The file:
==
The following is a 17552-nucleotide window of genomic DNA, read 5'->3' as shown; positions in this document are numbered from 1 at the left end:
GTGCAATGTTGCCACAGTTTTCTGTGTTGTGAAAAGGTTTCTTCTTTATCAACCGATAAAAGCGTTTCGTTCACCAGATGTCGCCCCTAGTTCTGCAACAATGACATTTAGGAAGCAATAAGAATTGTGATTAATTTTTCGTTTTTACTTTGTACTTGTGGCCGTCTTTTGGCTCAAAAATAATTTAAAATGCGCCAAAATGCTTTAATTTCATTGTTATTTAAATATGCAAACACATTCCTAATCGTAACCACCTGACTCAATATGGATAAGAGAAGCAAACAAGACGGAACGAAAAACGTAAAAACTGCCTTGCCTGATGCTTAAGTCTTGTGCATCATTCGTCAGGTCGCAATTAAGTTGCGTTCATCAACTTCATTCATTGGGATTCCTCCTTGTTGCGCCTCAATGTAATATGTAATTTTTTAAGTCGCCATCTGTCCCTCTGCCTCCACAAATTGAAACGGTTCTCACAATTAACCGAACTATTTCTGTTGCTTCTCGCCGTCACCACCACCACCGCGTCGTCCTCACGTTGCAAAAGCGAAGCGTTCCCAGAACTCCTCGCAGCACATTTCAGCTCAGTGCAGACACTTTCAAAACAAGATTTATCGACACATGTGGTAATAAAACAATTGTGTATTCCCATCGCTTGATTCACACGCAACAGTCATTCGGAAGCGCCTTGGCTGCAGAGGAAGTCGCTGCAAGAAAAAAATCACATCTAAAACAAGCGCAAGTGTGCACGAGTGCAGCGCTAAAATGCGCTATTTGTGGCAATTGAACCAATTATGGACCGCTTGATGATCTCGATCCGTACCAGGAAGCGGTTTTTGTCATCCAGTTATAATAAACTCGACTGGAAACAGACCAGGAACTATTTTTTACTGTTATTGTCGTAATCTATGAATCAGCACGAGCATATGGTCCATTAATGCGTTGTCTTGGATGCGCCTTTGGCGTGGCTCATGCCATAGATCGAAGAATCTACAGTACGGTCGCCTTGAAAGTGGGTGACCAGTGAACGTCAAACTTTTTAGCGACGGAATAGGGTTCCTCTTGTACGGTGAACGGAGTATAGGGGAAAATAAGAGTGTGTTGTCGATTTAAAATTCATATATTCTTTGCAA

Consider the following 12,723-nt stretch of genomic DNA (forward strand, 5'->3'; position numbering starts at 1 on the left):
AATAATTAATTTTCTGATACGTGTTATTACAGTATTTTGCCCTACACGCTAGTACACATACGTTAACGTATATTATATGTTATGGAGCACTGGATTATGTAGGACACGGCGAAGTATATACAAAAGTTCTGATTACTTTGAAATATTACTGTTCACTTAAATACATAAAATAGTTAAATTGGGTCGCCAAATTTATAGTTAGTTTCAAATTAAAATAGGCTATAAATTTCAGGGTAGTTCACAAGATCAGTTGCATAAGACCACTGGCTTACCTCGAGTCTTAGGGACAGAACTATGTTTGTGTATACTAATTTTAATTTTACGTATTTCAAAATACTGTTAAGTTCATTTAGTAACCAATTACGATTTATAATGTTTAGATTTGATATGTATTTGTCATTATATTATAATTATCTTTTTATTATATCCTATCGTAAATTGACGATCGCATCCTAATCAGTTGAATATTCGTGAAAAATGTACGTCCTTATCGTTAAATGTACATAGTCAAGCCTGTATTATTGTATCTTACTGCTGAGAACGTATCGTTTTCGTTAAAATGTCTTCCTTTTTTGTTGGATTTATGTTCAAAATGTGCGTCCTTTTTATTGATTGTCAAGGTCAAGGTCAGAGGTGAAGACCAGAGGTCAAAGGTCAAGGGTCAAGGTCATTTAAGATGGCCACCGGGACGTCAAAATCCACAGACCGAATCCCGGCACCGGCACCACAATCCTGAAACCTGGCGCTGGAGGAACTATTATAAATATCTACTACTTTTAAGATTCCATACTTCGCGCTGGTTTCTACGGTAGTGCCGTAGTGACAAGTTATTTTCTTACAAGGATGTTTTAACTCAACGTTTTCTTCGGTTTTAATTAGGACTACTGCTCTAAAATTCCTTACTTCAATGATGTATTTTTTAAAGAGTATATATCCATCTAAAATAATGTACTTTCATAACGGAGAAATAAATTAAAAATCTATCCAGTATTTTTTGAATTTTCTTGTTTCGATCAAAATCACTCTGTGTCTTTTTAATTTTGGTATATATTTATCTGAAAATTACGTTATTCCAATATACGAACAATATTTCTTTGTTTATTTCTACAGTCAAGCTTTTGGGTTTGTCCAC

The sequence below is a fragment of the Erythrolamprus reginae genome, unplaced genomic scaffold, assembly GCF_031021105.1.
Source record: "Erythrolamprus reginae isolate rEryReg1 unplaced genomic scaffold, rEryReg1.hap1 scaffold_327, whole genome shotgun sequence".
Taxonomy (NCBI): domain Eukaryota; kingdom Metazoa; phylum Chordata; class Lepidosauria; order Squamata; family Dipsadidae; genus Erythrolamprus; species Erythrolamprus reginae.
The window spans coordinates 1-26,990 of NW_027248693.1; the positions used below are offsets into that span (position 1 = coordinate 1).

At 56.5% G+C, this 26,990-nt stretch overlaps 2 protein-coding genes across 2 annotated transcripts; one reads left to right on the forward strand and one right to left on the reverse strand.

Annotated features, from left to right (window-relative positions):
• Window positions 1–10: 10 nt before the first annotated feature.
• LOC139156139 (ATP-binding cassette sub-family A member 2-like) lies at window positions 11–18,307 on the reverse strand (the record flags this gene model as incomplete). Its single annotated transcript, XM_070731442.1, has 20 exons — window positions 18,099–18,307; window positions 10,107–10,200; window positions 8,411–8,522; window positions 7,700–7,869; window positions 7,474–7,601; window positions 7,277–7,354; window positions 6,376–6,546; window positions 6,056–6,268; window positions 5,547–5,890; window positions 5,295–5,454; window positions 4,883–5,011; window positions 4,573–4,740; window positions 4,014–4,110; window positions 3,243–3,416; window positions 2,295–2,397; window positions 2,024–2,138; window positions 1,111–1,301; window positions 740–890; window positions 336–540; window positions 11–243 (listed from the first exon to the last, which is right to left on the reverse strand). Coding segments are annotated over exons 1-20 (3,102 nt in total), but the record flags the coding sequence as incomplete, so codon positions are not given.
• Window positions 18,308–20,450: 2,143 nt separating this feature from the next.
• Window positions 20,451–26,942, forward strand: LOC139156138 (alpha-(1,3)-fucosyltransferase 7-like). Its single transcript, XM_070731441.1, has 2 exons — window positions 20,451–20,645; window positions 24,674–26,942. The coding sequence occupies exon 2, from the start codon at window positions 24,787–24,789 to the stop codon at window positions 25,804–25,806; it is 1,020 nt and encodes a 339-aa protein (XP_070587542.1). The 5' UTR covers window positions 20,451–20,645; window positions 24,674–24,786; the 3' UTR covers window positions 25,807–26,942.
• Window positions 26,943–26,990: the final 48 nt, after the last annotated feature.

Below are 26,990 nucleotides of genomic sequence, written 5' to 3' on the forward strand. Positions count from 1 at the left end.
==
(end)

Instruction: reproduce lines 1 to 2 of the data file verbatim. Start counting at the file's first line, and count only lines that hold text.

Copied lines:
The following is a 17552-nucleotide window of genomic DNA, read 5'->3' as shown; positions in this document are numbered from 1 at the left end:
GTGCAATGTTGCCACAGTTTTCTGTGTTGTGAAAAGGTTTCTTCTTTATCAACCGATAAAAGCGTTTCGTTCACCAGATGTCGCCCCTAGTTCTGCAACAATGACATTTAGGAAGCAATAAGAATTGTGATTAATTTTTCGTTTTTACTTTGTACTTGTGGCCGTCTTTTGGCTCAAAAATAATTTAAAATGCGCCAAAATGCTTTAATTTCATTGTTATTTAAATATGCAAACACATTCCTAATCGTAACCACCTGACTCAATATGGATAAGAGAAGCAAACAAGACGGAACGAAAAACGTAAAAACTGCCTTGCCTGATGCTTAAGTCTTGTGCATCATTCGTCAGGTCGCAATTAAGTTGCGTTCATCAACTTCATTCATTGGGATTCCTCCTTGTTGCGCCTCAATGTAATATGTAATTTTTTAAGTCGCCATCTGTCCCTCTGCCTCCACAAATTGAAACGGTTCTCACAATTAACCGAACTATTTCTGTTGCTTCTCGCCGTCACCACCACCACCGCGTCGTCCTCACGTTGCAAAAGCGAAGCGTTCCCAGAACTCCTCGCAGCACATTTCAGCTCAGTGCAGACACTTTCAAAACAAGATTTATCGACACATGTGGTAATAAAACAATTGTGTATTCCCATCGCTTGATTCACACGCAACAGTCATTCGGAAGCGCCTTGGCTGCAGAGGAAGTCGCTGCAAGAAAAAAATCACATCTAAAACAAGCGCAAGTGTGCACGAGTGCAGCGCTAAAATGCGCTATTTGTGGCAATTGAACCAATTATGGACCGCTTGATGATCTCGATCCGTACCAGGAAGCGGTTTTTGTCATCCAGTTATAATAAACTCGACTGGAAACAGACCAGGAACTATTTTTTACTGTTATTGTCGTAATCTATGAATCAGCACGAGCATATGGTCCATTAATGCGTTGTCTTGGATGCGCCTTTGGCGTGGCTCATGCCATAGATCGAAGAATCTACAGTACGGTCGCCTTGAAAGTGGGTGACCAGTGAACGTCAAACTTTTTAGCGACGGAATAGGGTTCCTCTTGTACGGTGAACGGAGTATAGGGGAAAATAAGAGTGTGTTGTCGATTTAAAATTCATATATTCTTTGCAA